At least Shakespeare - following Holinshed, and presumably Boece and the
other Scottish chroniclers before him - was aware that Cumbria wasn't
English in the 11th century: see "Macbeth" Act 1 scene 4, where Malcolm, as
heir to the Scottish throne, is made "Prince of Cumberland".
Anyway, I always imagined the de-anglicising of the old county names
Westmorland to "Cumbria" in the 1970s must be a sign of some sort of
sentiment in the north-west of England. - And of course it was at the same
time that he mammoth "Strathclyde Region" was created in western Scotland
(ironically absorbing the Dal Riata heartland of Argyll as well as the more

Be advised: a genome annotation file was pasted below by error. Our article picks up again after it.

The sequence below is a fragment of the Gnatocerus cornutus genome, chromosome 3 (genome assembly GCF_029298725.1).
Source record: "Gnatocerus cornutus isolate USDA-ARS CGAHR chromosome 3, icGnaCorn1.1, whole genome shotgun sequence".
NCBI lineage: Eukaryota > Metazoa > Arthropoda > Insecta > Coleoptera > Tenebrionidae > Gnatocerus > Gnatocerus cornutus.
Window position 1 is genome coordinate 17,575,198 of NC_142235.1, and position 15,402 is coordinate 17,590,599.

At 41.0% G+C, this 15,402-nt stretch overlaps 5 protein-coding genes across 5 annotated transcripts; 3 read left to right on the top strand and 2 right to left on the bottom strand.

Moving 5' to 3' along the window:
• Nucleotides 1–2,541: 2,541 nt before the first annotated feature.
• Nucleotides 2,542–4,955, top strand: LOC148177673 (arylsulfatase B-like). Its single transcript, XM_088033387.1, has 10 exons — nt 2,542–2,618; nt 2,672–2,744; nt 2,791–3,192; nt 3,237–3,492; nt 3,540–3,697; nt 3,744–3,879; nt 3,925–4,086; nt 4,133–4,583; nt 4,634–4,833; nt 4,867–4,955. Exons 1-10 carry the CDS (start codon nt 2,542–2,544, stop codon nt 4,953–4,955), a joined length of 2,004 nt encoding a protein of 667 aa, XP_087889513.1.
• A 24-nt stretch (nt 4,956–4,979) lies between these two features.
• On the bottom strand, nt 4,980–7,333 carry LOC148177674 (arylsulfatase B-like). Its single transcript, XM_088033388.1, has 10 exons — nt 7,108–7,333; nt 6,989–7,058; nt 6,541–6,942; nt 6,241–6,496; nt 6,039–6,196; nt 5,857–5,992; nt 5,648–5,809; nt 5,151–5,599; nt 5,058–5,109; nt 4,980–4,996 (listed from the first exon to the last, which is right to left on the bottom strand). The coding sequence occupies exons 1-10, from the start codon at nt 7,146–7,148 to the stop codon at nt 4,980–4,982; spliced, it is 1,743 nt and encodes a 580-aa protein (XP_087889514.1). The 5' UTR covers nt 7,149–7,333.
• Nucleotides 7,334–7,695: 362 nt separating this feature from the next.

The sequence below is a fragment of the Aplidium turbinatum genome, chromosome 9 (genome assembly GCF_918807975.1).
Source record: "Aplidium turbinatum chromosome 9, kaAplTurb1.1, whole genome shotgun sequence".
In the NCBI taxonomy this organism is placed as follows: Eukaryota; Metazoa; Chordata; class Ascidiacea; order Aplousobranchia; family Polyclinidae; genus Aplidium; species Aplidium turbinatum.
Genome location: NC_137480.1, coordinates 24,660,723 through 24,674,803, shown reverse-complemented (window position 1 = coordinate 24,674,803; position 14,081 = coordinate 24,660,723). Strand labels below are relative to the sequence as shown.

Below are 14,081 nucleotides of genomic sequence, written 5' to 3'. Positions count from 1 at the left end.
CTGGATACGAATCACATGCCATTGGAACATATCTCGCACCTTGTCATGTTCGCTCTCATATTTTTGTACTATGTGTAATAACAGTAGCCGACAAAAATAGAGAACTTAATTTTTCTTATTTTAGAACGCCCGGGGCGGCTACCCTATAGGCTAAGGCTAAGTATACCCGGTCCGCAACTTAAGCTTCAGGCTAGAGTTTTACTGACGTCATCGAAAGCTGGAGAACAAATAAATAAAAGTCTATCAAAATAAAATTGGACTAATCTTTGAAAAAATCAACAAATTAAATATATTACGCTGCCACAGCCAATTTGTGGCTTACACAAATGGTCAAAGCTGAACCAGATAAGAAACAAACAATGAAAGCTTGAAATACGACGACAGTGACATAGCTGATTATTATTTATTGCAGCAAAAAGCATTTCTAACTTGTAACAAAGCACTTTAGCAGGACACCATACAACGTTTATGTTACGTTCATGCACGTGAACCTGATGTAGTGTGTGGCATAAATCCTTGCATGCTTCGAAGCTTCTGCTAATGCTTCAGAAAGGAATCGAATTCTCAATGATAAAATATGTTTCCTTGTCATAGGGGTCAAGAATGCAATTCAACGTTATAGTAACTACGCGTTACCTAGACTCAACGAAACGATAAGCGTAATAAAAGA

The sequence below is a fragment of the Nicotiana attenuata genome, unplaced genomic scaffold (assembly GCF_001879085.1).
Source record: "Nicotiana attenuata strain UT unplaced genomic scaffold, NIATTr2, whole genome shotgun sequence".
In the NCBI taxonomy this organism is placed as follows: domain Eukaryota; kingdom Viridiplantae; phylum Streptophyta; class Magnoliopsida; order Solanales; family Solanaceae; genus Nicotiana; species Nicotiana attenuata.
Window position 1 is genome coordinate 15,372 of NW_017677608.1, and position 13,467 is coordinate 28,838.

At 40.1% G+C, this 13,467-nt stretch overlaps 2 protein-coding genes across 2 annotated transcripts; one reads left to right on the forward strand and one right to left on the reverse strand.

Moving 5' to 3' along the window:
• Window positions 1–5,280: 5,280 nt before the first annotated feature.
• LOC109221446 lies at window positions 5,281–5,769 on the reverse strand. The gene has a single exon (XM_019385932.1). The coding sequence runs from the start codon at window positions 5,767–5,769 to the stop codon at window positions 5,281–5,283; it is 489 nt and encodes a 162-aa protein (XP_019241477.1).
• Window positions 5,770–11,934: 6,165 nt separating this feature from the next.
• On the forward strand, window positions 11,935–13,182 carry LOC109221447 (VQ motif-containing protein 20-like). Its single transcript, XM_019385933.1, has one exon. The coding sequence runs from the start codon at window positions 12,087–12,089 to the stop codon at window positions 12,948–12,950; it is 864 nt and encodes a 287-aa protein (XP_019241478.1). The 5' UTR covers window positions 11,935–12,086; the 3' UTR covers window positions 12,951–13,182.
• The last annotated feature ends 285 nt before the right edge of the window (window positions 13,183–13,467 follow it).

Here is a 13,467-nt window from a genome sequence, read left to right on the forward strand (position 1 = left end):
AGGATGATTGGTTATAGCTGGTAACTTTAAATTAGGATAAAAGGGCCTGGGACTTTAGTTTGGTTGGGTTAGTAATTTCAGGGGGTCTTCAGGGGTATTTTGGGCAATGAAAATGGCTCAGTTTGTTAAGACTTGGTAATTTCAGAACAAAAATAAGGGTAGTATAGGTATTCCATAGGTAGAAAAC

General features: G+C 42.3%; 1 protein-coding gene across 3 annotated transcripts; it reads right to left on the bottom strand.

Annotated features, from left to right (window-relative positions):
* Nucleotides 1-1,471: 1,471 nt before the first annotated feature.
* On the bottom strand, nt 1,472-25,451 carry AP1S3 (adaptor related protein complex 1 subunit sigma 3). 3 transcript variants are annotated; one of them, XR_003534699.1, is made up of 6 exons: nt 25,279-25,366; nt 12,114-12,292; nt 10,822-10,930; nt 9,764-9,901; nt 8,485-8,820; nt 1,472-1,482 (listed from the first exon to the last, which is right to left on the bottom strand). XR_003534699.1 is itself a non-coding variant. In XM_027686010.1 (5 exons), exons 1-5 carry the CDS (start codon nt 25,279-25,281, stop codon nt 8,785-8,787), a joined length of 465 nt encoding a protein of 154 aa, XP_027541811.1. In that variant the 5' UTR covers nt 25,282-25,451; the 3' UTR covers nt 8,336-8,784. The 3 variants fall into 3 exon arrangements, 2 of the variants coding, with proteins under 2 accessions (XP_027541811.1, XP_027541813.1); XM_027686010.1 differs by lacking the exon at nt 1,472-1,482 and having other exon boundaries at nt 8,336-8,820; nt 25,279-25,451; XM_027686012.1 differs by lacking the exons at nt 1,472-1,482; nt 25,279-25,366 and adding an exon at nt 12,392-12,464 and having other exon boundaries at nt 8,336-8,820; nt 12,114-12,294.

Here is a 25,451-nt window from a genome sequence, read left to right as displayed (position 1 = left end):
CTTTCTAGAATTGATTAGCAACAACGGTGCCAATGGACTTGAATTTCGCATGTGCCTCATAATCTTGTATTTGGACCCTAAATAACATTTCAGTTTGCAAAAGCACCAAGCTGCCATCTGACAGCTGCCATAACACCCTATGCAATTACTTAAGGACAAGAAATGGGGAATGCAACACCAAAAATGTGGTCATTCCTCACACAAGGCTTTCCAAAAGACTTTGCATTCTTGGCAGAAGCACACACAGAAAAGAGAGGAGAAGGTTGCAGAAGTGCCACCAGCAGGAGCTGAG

authentically British Dunbartonshire and Lanarkshire) - not to mention the
replacement of the English-named counties in Wales by new units bearing
historical Welsh names ...
From: Cris Wilson <[log in to unmask]>
To: [log in to unmask] <[log in to unmask]>
Date: 09 April 2002 15:56
Subject: North British vs. Welsh and Scottish
>That borders a we know them are less than a 1000 years
>old and in the case of Cumbria, is actual only part of England since about
>1080+ and not like the rest of the county under Normal rules since 1066 et
>I live in Cumbria, an area that may have Arthurian roots and connections,
>but it also seen a lot of post Roman kingdoms rise and fall, some were home
>grown ‘Celtic; tribes, but some were also Norwegian Vikings, and yet we are
>not even allowed to tell of the Celtic connections to this area because we
>Sheila of Eskdale Rocks!!!!!
>Get your FREE download of MSN Explorer at http://explorer.msn.com/intl.asp.